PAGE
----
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Don’t follow this scary Pied Piper to the cinema

by

Special To The Japan Times

Released in 2003, Takashi Shimizu’s “Ju-on: The Grudge” and “Ju-on: The Grudge 2” both had a simple premise — vengeful ghosts turn an ordinary suburban house into a death trap — but the scares, such as a kohl-eyed dead boy with a terrifying grip, were fresh and effective.

The films were hits and Shimizu went to Hollywood to work on patchy remakes. Back home, he struggled to equal his early successes, hitting bottom with “Kiki’s Delivery Service,” a clunky 2014 live-action reworking of a beloved Hayao Miyazaki animation that was savaged by critics and died at the box office.

His latest horror, “Innocent Curse,” is not likely to reverse his fortunes. Based on an original story, this pastiche of tired J-horror tropes and the Pied Piper of Hamelin story apes the atmospherics of David Lynch, but is more puerile than petrifying.

Hearing about mysterious deaths in a suburban town that have set the internet abuzz, eager young reporter Shunya Ezaki (Daiki Arioka) investigates. The deaths, he learns, are somehow connected to missing children; three days after a kid goes astray, an adult dies, seemingly as payback for offenses against the child.

Then Shunya’s girlfriend Naomi (Mugi Kadowaki) angers Ren (Haruto Nakano), a boy at the nursery school where she works. Soon after, Ren’s mother dies and he is sent to an orphanage, where he promptly vanishes. When he reappears, he is singing the same eerie tune as the other disappeared kids. Another three-day countdown to death has begun — and Shunya and Naomi try frantically to stop it.

This set-up is familiar from “Ring,” the 1998 Hideo Nakata hit that launched the J-horror boom. But in place of that film’s haunted video tape, which kills all who watch it in seven days, Shimizu’s film posits a child’s fatal curse while keeping the earlier film’s idea of a deadline.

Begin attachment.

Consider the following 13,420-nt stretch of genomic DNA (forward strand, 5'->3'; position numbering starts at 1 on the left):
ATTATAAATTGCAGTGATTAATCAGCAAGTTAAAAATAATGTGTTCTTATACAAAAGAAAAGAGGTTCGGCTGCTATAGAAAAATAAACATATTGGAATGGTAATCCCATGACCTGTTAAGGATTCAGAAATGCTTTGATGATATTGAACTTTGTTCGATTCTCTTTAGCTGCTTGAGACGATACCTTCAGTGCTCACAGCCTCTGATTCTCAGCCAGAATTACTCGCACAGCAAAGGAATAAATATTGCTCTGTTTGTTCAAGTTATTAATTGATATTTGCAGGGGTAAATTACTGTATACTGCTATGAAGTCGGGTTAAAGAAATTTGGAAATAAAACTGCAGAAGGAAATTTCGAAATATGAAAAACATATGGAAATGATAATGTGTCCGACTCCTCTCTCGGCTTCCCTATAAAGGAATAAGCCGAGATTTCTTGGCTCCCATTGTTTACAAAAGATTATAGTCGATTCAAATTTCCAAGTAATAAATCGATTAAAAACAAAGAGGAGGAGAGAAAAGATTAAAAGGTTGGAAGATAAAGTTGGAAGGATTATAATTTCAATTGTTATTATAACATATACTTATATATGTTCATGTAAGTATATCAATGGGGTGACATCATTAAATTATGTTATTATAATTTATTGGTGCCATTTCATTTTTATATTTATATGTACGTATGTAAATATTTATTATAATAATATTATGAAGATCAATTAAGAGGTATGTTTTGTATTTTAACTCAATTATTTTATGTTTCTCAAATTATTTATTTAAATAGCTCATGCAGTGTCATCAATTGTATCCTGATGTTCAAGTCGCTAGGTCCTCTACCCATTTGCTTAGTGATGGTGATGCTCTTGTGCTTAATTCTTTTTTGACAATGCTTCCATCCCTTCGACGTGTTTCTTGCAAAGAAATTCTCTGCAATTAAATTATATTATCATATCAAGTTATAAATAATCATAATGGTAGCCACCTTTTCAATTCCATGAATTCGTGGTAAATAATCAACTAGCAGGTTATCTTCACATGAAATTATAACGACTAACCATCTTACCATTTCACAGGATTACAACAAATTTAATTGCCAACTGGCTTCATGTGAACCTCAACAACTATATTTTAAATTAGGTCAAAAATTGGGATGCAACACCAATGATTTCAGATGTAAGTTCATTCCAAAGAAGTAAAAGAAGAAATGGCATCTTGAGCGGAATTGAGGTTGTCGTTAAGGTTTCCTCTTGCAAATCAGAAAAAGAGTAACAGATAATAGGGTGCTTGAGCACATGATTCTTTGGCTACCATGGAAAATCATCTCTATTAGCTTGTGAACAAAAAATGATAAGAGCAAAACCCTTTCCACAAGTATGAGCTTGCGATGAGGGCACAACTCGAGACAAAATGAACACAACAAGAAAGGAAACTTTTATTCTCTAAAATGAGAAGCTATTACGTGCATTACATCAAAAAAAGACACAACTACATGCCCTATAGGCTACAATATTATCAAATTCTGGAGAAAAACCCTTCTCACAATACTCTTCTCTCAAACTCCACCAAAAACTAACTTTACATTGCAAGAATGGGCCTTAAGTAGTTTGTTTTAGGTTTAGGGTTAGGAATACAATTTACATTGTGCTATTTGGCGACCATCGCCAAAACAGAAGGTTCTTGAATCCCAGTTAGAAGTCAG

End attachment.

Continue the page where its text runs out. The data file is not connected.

Rather than try to explain it with anything resembling logic, the film plunges into an alternative fantasy world populated by the Kodomo Tsukai (a “child whisperer” that acts like a scary Pied Piper). Played by theater star Hideaki Takizawa in his first leading film role, he is a Johnny Depp-type figure sporting a wide-brimmed hat, black cape and all-knowing grin. His familiars are spooky kids with milky eyeballs who could have been adopted from the “Village of the Damned.” And to complete the creep-out trifecta, there’s a circus seemingly inspired by Tod Browning’s horror classic “Freaks.”

How the Kodomo Tsukai, kids and circus connect to each other — and to the desperate Shunya and Naomi — I will not say, only that as the story progresses deeper into its alterative universe, the element of shock dissipates into the ether. The film’s cause isn’t helped by Arioka, a member of pop group Hey! Say! Jump, who is nice but negligible as Shunya, nor Kadowaki, whose reactions to the shocks and threats she encounters range from mild annoyance to vague alarm — neither very convincing.

Perhaps it’s time for Shimizu to reboot yet again and release his inner J. M. Barrie. Better a scary Peter Pan than this dire Pied Piper.